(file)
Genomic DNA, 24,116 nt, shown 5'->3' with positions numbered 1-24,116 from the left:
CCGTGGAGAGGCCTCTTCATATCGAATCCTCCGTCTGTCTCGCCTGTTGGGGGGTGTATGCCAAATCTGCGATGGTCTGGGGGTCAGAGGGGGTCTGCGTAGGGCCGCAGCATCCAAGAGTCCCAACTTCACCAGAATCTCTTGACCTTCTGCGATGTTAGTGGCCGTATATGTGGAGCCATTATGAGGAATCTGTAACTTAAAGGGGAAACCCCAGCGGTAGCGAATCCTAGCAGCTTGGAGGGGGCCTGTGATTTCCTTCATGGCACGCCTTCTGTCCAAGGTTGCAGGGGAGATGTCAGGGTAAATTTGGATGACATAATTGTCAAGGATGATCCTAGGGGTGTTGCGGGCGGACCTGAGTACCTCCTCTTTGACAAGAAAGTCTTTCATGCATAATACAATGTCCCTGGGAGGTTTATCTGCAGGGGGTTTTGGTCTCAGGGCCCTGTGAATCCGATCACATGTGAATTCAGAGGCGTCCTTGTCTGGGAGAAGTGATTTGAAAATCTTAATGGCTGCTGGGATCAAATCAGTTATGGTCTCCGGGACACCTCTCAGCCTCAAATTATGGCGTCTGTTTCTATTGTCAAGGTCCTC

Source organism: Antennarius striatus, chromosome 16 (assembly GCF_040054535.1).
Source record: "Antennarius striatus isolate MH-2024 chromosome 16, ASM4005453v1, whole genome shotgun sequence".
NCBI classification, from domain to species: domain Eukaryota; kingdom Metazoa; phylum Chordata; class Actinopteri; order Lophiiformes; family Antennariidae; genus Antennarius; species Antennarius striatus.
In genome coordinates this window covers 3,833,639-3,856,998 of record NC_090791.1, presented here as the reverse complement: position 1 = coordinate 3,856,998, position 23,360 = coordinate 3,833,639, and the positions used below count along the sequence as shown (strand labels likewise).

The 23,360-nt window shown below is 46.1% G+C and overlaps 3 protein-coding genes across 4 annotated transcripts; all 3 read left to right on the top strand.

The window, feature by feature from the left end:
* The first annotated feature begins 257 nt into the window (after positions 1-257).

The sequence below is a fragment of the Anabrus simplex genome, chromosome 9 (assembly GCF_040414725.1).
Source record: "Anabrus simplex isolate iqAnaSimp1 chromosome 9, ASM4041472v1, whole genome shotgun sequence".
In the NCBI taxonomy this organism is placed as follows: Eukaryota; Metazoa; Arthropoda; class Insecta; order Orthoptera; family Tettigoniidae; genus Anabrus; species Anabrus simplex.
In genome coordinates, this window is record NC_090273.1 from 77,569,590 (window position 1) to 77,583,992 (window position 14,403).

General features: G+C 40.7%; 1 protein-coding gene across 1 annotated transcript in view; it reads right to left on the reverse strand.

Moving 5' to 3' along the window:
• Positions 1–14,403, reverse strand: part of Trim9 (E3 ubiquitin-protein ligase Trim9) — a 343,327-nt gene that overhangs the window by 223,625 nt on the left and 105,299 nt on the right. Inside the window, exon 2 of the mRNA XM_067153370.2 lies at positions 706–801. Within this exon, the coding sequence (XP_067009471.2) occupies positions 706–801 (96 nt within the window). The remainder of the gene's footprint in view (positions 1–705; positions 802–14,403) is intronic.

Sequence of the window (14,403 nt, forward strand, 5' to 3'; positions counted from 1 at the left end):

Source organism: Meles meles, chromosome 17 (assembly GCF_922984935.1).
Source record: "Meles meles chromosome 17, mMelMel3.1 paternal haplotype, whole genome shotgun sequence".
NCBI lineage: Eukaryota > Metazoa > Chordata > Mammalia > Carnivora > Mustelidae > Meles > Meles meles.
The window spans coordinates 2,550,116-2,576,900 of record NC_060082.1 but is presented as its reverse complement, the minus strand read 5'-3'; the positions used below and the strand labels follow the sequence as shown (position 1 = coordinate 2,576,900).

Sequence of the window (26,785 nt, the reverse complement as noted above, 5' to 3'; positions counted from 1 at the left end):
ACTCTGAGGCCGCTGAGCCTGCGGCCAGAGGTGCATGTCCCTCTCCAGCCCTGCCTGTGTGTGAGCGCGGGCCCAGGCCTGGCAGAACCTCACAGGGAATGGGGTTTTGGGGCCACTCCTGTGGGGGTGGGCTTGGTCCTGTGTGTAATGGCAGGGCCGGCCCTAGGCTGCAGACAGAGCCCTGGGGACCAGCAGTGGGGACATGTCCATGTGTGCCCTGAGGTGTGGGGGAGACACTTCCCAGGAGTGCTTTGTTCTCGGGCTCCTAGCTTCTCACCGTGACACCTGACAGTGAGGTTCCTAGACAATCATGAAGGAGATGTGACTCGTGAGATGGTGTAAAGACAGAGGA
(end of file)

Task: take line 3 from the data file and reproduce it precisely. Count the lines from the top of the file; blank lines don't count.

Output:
Source organism: Antennarius striatus, chromosome 16 (assembly GCF_040054535.1).